event storming studio software
Event Storming example – Studio Software

Non-Functional Requirements: Real-Life Examples

Below, we’ve listed the areas with specific examples of non-functional requirements that should be described in the IT project specification. The choice of requirements depends on your context and desirable outcomes, so adjust them to suit your situation. 

Let’s have a look at some examples.

Availability / Reliability

Ask yourself a question: When can users use your application? When describing non-functional requirements in terms of accessibility, you should specify whether the application needs to function 24/7/365 or be available for a certain number of years.

Performance

Performance is crucial to building an efficient application that can adequately handle user traffic. Accordingly, it is necessary to specify:

  • The maximum number of users simultaneously using the application
  • Potential users’ location
  • How fast the system operates (the maximum response time to users’ actions)
  • How the application uses hardware resources

Supportability

Specify the type of support that will be required in the event of bugs. For example, it could be provided in-house or externally. Indicate:

  • The way users can report bugs
  • How the application will be monitored
  • The maximum time needed to fix errors (broken down into relevant error types)
  • The best way to test the application

Securability

Ensuring application security is one of the important elements in product development. Set security standards to protect your data and avoid possible external attacks. For example:

  • Identify all possible threats in your industry
  • Choose the desired methods in terms of application security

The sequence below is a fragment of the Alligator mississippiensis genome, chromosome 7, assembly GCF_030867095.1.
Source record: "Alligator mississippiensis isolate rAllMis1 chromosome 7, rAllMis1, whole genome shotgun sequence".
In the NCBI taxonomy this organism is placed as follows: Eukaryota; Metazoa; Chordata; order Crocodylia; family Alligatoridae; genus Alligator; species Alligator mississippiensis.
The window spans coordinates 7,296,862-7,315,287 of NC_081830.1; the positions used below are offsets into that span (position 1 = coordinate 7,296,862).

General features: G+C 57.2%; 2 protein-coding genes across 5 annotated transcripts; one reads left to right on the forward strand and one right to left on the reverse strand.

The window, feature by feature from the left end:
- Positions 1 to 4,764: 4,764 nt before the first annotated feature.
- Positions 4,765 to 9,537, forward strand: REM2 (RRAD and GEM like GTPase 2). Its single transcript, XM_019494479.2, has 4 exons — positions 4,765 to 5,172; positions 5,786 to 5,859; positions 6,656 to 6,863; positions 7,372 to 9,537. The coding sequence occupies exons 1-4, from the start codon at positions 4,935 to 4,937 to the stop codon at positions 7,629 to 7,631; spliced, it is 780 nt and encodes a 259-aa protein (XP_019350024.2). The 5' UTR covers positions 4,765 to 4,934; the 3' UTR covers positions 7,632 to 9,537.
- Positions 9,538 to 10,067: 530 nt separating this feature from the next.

• Determine whether additional security practices are required (for example, those related to data storage—GDPR)
  • Adjust the security strategy to the situation and take special care of protecting sensitive data, such as personal information or financial data

Implementation

This area covers all issues regarding how to implement the application. You should indicate, for example:

  • When the application will be implemented
  • The target group type and size and how many users will use your app at different stages of development
  • The types of integration necessary for the implementation
  • Guidelines regarding the desired application architecture or specifically required programming languages or frameworks

How to Properly Describe Non-functional Requirements in the Technical Specification

Knowing exactly what non-functional requirements are and having full knowledge about the product properties, you now need to write everything down in the technical documentation. As we mentioned at the beginning of the article, properly describing the requirements affects the project’s success. If you are wondering what the entire technical specification should look like, check out this article where we comprehensively describe the content of this document.

One of the key rules is to prepare an accurate, clear, and logical description of your requirements. Providing accurate information will help the development team create a successful product that meets your needs. Try to avoid any gaps that make the team uncertain about your product vision. 

What else is worth paying attention to when describing non-functional requirements? The form doesn’t need a specific scheme—a detailed description in bullet points is sufficient. Below, you can find some examples:

  • The application must handle 2,000 users at the same time
  • The application works on web browsers such as Internet Explorer
  • The application will respond to the user’s request within three seconds

Preparing non-functional requirements doesn’t have to be difficult. If you have a clear product idea, writing them down should come easily. However, if you are unsure about the application’s functionality and want to analyse how it works, attend Event Storming workshops to fully understand how your system operates.